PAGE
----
The Independent Student Newspaper of St. John's University

The Torch

The Independent Student Newspaper of St. John's University

The Torch

The Independent Student Newspaper of St. John's University

The Torch

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Biden promises peace after years of chaos

PHOTO+COURTESY%2F+Flickr+59th+Inaugural+Ceremonies
PHOTO COURTESY/ Flickr 59th Inaugural Ceremonies

Joe Biden began his presidency by reinforcing a major theme of his campaign – the need for unity in the United States. A week ago today, the now-46th president stood at the U.S. Capitol and promised to work on behalf of all Americans to exact necessary, progressive change. For that, however, Americans must begin to understand and support one another. 

“Show respect to one another,” he said. “Politics doesn’t have to be a raging fire, destroying everything in its path. Every disagreement doesn’t have to be a cause for total war, and we must reject the culture in which facts themselves are manipulated and even manufactured.”

Lying in my bed in Kentucky, Biden’s words resonated with me and brought me near tears. I hear off-hand comments in passing — daily — that reflect the attitude that any disagreement, political or otherwise, is cause for conflict. In the past four years, I have hated the mentioning of politics among my acquaintances because the conversation would likely delve into half-truths and vindictive lies; it was exhausting and disheartening. So, while many who heard Biden on the steps of the U.S. Capitol may have felt rage or joy, I felt peace— a sentiment I had lacked for four long, laborious years.

It was only two weeks before the inauguration when those same steps were bombarded with rioters, converging to demand the overthrow of democracies’ work. Senators and former Vice President Mike Pence were at the Capitol to confirm the election results when they were met by people who had organized an attack. I was at work when the news came, and I’m now shocked at how unsurprising it was to me when I first got the notification of this development on my phone. In four years, I had become so accustomed to violent words being used in politics that not even this could stun me. 

“This mob thought they could use violence to silence the will of the people, to stop the work of our democracy, to drive us from this sacred ground,” Biden said during his speech. “It did not happen. It will never happen. Not today, not tomorrow, not ever.”

Biden’s words gave me hope. His values were clear and present: Compassion, solidarity, unity, humility. He showed an unwavering love for the country and what it should stand for. My favorite line from his inaugural speech showed this;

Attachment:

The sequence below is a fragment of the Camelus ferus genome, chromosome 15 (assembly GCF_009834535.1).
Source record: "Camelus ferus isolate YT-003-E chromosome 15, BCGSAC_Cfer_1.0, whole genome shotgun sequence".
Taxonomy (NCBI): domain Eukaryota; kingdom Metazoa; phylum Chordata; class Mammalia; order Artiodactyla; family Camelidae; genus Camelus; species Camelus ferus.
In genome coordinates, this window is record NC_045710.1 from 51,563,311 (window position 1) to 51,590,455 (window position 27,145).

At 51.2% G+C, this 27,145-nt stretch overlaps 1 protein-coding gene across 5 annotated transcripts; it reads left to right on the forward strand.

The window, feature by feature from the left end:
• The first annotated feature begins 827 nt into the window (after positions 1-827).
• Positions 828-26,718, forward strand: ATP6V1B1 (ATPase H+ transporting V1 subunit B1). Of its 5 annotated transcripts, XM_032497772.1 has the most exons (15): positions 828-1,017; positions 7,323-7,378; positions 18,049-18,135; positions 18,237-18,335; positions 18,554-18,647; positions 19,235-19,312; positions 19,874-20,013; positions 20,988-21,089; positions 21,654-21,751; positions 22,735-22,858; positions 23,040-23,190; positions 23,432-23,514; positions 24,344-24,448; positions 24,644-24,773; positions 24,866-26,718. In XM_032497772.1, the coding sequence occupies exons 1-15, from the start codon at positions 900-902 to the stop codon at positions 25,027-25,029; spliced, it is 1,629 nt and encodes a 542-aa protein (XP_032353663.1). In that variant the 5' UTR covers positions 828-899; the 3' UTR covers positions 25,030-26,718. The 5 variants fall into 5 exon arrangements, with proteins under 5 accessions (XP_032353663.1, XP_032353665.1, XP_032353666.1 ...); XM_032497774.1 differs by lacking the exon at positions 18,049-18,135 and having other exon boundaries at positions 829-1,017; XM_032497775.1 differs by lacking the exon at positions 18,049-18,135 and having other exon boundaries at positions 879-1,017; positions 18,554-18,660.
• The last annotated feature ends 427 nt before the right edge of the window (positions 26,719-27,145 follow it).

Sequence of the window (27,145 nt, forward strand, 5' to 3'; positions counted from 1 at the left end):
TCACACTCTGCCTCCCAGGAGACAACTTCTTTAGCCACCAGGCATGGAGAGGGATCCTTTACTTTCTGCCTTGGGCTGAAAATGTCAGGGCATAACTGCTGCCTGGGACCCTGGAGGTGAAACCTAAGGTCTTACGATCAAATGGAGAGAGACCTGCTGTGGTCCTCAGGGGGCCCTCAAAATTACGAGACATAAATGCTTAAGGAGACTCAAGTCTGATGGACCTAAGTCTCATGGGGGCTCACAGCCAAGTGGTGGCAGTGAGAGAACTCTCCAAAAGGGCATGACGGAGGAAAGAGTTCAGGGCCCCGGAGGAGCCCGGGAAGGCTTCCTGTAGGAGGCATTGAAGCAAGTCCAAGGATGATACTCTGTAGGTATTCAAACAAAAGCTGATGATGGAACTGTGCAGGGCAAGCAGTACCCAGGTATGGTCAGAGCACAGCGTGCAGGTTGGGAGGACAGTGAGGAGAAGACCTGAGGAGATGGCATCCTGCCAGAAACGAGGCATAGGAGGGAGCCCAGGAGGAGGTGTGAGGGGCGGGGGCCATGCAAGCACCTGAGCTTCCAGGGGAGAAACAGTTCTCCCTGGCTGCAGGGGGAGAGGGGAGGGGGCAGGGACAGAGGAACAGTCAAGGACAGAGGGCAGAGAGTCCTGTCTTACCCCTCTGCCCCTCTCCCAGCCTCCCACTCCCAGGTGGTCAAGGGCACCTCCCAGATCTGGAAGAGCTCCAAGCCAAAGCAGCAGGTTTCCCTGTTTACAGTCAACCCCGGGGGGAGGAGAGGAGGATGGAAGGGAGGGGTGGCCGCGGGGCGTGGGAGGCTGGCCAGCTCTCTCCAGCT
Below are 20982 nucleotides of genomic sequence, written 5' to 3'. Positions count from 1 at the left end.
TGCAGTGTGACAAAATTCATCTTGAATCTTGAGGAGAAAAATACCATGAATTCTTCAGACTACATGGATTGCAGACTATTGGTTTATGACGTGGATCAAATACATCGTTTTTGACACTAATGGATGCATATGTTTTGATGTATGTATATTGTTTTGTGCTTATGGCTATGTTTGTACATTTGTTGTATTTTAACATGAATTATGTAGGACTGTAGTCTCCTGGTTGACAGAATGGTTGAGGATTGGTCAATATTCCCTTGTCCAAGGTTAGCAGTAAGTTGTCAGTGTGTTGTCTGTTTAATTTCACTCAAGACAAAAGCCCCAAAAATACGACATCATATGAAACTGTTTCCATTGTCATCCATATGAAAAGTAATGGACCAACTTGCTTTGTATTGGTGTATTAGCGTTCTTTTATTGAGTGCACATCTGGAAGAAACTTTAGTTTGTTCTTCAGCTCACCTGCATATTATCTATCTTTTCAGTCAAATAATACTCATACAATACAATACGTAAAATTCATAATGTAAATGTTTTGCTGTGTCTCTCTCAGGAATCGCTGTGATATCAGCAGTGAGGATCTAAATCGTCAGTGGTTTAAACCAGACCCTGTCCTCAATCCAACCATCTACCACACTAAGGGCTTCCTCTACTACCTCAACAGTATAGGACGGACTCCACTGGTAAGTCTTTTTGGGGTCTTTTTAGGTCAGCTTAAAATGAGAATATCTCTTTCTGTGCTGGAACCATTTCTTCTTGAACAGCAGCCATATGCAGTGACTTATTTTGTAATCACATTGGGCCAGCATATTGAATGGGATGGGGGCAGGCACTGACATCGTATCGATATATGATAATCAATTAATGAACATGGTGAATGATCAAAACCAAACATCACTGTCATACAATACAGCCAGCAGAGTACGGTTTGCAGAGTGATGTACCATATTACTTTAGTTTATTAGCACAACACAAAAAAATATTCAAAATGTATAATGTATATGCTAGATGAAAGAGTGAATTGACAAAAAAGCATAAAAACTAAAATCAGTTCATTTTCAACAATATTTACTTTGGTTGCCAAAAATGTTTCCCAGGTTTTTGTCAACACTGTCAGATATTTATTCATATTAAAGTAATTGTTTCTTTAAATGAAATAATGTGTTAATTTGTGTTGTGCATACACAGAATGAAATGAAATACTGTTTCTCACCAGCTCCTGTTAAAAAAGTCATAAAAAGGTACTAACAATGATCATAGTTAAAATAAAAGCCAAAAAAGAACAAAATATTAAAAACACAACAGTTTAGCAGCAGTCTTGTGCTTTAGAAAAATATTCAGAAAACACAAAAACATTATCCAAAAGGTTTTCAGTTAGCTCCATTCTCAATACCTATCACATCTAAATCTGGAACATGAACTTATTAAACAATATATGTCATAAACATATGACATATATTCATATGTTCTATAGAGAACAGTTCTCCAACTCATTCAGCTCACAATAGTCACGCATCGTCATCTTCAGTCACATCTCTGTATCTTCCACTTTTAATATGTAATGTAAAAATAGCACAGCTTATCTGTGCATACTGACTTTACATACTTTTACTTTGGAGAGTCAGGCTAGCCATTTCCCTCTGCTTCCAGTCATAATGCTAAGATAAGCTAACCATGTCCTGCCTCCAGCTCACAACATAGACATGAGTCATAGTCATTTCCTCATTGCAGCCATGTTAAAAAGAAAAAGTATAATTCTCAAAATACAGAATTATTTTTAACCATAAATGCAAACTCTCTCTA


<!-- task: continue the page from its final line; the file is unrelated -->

“This is America’s day,” Biden said. “This is democracy’s day. A day of history and hope, of renewal and resolve. Through a crucible for the ages, America has been tested anew. America has risen to the challenge.”

It was not just the words of Biden that gave me confidence moving forward into these next four years. Vice President Kamala Harris gave me hope on behalf of women, as the centuries of hard work that led up to Harris’ inauguration have, in some ways, paid off. Biden described this age-old struggle for women’s rights in his speech as he marked Harris’ victory.

“Here we stand where 108 years ago, at another inaugural, thousands of protesters tried to block brave women marching for the right to vote, and today we mark the swearing-in of the first woman in American history elected to national office, Vice President Kamala Harris,” he said.

 The powerful words in youth poet laureate Amanda Gorman’s poem, “The Hill We Climb” represented understanding and the power the youth have in democracy. Often overlooked, the power of young adults in this election likely swayed it, especially in key battleground states, as 52 to 55 percent of youth voted in 2020, at or near record numbers.

Biden’s inauguration , from beginning to end, represented a chance to hit the reset button and try to understand one another, and in that, I have already found peace.

 

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About the Contributor
Alicia Venter
Alicia Venter, Editor-in-Chief
Alicia is a senior Journalism major with a minor in English. She joined the Torch during her freshman year as Assistant News Editor and later became News Editor. In her last year, she is now serving as the Editor-in-Chief. She is excited to expand the Torch’s online presence through the Torch’s newsletter and other digital platforms. She is a native Kentuckian and loves painting, blaring music too loud and strong coffee! You can reach Alicia at [email protected].
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